Directed by Peter Berg
“Deepwater Horizon” is the title of Peter Berg’s new action thriller. It was based on true events and stars Mark Wahlberg, Kurt Russell, and John Malkovich.
The screenplay, written by Matthew Sand and Matthew Michael Carnahan, chronicles the tragic events occurred on April 20, 2010, aboard the Deepwater Horizon, an offshore drilling rig explored by BP and located in the Gulf of Mexico. An unexpected blowout led to several explosions, conducting the rig to the bottom of the sea two days later, causing 11 deaths and the largest oil spill in U.S. waters.
Mike Williams (Wahlberg), a family man and a savvy chief electrical engineer at the oil rig, prepares to leave the comfort of his home and spend another 21 days working on the sea. Jimmy Harrell (Russell) is an old friend and a very experienced supervisor at the same platform, who joins him to work.
A few abnormal signs initially indicate that something might be wrong with some mechanical parts of the rig. As competent professionals, Mike and Jimmy feel more tranquil if specific pressure tests can be run.
However, the BP executives, Donald Vidrine (Malkovich) and Robert Kaluza (Brad Leland), moved by greediness and recklessness, disregard the warnings and signs, ordering the discontinuance of subsequent safety operations that would avoid disastrous consequences.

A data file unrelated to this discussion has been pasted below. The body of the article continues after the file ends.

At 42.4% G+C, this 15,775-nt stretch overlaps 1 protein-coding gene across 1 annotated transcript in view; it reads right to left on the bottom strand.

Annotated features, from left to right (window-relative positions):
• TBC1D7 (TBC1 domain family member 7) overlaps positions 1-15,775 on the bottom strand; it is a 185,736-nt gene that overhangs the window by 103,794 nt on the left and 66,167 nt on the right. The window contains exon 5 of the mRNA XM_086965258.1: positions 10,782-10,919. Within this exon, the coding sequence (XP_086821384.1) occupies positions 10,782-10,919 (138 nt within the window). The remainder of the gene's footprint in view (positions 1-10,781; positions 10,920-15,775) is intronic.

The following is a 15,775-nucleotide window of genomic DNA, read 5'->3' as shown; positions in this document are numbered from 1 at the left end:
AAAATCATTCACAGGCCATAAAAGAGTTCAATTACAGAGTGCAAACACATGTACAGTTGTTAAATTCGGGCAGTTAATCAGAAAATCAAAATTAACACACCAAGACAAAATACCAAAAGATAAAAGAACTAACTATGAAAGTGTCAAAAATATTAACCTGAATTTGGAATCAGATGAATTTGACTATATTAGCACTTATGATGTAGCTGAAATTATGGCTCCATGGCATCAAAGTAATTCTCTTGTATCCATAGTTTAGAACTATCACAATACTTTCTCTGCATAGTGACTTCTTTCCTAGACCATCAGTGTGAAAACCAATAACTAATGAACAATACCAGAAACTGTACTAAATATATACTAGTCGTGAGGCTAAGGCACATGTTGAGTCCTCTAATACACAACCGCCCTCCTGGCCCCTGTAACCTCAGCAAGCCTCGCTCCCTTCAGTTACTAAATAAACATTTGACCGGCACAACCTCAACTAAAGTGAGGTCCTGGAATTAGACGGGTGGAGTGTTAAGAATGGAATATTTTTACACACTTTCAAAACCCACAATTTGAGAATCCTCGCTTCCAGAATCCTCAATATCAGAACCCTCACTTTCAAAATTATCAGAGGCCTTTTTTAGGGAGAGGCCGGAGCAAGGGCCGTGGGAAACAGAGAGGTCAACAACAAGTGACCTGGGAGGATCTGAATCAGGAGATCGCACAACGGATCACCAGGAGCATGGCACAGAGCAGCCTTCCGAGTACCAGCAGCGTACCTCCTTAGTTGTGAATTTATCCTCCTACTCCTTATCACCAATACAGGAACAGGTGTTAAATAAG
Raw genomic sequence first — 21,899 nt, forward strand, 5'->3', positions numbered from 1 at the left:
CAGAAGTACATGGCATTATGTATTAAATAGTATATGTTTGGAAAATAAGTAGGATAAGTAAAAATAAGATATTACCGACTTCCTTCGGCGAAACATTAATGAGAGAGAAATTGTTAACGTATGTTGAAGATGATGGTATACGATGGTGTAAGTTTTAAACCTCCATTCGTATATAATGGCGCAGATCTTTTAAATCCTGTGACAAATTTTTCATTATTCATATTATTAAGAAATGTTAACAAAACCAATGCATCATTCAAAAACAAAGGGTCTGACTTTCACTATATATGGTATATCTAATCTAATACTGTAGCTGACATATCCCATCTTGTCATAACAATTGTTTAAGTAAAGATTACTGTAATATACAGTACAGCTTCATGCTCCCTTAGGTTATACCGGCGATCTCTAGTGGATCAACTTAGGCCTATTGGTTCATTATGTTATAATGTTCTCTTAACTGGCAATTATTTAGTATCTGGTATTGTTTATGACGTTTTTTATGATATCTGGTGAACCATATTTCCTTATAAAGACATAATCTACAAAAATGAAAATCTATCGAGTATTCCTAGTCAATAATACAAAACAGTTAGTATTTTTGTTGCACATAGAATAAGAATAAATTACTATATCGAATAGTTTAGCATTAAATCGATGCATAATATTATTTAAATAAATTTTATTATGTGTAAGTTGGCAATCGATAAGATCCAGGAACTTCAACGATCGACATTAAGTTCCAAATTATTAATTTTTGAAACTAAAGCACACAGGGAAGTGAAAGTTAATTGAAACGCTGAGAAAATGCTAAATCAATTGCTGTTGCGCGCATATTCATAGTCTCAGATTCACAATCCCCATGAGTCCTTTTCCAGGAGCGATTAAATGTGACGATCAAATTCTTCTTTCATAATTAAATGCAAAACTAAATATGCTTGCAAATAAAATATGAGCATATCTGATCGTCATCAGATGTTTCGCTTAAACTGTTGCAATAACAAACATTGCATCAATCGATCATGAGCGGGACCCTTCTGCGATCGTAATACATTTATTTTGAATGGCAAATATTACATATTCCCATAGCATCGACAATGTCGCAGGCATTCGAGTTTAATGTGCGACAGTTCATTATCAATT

Sadly, the blowout preventer didn’t work either, and the battle for survival becomes an agonizing reality.
The film doesn’t stand out in terms of storytelling, which is pure routine, relying more on the afflictive situations lived by the crew, overwhelming images of devastating fires and explosions, and also introducing the expected drama lived by Mike’s wife (Kate Hudson).
Director Peter Berg (“Hancock”, “Battleship”, “Lone Survivor”) is known for resorting to fireworks in his approaches, and “Deepwater Horizon” is no exception. He knows how to capture panicking moments with accuracy, yet we have the clear notion that he dramatizes as much as he accentuates the heroic moments. By the end, the scene that shows a disconsolate father asking for his missing son with an aggressive posture seemed totally contrived and unnecessary to me.
As the finale comes near, we’re taken to more and more shaky camera movements toward an unsurprising conclusion.
Wahlberg and Russell’s performances are part of the thrills, assuring the steadiness that Berg’s approach failed to hit.
Fair entertainment is assured, though.